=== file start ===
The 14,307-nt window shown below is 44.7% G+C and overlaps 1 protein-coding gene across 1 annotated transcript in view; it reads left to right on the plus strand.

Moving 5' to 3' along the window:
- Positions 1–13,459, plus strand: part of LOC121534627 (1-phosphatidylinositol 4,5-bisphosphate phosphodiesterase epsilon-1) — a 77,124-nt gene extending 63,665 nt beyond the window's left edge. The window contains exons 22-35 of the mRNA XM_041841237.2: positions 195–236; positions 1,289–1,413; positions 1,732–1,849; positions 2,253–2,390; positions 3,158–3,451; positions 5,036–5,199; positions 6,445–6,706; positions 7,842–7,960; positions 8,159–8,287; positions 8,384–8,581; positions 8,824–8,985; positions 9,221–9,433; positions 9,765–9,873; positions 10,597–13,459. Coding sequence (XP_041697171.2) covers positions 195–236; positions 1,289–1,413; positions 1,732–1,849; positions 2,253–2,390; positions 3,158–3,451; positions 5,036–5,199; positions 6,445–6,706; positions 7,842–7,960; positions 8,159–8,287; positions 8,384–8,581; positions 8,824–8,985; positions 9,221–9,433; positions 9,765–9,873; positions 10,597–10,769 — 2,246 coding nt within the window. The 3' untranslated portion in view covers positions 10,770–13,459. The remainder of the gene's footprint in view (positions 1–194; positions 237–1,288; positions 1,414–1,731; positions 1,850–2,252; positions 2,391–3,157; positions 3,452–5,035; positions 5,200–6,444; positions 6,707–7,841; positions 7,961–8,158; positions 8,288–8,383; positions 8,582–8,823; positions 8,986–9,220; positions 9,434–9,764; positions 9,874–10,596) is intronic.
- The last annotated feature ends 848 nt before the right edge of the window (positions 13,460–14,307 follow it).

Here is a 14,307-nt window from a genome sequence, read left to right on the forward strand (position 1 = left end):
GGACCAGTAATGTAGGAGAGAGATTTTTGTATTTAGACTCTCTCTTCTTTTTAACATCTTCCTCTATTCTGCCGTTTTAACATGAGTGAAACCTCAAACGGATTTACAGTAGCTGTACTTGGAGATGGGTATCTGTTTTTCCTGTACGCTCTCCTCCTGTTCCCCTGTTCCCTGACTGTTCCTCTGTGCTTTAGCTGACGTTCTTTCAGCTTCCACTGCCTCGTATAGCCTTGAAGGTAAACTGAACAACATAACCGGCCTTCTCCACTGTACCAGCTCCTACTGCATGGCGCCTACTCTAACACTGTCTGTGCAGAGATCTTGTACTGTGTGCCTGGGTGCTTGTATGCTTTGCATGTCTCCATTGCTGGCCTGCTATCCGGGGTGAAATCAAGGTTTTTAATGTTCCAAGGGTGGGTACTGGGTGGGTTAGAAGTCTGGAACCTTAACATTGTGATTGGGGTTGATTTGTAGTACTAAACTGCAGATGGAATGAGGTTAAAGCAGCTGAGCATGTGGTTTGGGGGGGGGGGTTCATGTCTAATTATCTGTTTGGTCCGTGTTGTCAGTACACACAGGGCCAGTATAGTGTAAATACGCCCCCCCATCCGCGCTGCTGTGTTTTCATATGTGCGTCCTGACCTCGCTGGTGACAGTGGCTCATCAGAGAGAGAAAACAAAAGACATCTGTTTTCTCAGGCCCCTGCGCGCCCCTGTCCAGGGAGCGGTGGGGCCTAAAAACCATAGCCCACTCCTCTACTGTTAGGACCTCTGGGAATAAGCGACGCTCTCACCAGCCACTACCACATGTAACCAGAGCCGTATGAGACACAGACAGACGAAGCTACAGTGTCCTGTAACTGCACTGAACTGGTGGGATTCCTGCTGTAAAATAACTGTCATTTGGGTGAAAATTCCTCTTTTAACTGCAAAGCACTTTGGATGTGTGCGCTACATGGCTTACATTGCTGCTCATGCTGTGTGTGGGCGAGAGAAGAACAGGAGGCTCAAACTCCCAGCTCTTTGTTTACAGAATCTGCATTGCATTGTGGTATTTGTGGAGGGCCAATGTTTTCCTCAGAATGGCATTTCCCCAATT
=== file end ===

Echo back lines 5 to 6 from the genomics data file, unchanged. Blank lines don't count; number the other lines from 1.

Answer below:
Here is a 14,307-nt window from a genome sequence, read left to right on the forward strand (position 1 = left end):
GGACCAGTAATGTAGGAGAGAGATTTTTGTATTTAGACTCTCTCTTCTTTTTAACATCTTCCTCTATTCTGCCGTTTTAACATGAGTGAAACCTCAAACGGATTTACAGTAGCTGTACTTGGAGATGGGTATCTGTTTTTCCTGTACGCTCTCCTCCTGTTCCCCTGTTCCCTGACTGTTCCTCTGTGCTTTAGCTGACGTTCTTTCAGCTTCCACTGCCTCGTATAGCCTTGAAGGTAAACTGAACAACATAACCGGCCTTCTCCACTGTACCAGCTCCTACTGCATGGCGCCTACTCTAACACTGTCTGTGCAGAGATCTTGTACTGTGTGCCTGGGTGCTTGTATGCTTTGCATGTCTCCATTGCTGGCCTGCTATCCGGGGTGAAATCAAGGTTTTTAATGTTCCAAGGGTGGGTACTGGGTGGGTTAGAAGTCTGGAACCTTAACATTGTGATTGGGGTTGATTTGTAGTACTAAACTGCAGATGGAATGAGGTTAAAGCAGCTGAGCATGTGGTTTGGGGGGGGGGGTTCATGTCTAATTATCTGTTTGGTCCGTGTTGTCAGTACACACAGGGCCAGTATAGTGTAAATACGCCCCCCCATCCGCGCTGCTGTGTTTTCATATGTGCGTCCTGACCTCGCTGGTGACAGTGGCTCATCAGAGAGAGAAAACAAAAGACATCTGTTTTCTCAGGCCCCTGCGCGCCCCTGTCCAGGGAGCGGTGGGGCCTAAAAACCATAGCCCACTCCTCTACTGTTAGGACCTCTGGGAATAAGCGACGCTCTCACCAGCCACTACCACATGTAACCAGAGCCGTATGAGACACAGACAGACGAAGCTACAGTGTCCTGTAACTGCACTGAACTGGTGGGATTCCTGCTGTAAAATAACTGTCATTTGGGTGAAAATTCCTCTTTTAACTGCAAAGCACTTTGGATGTGTGCGCTACATGGCTTACATTGCTGCTCATGCTGTGTGTGGGCGAGAGAAGAACAGGAGGCTCAAACTCCCAGCTCTTTGTTTACAGAATCTGCATTGCATTGTGGTATTTGTGGAGGGCCAATGTTTTCCTCAGAATGGCATTTCCCCAATT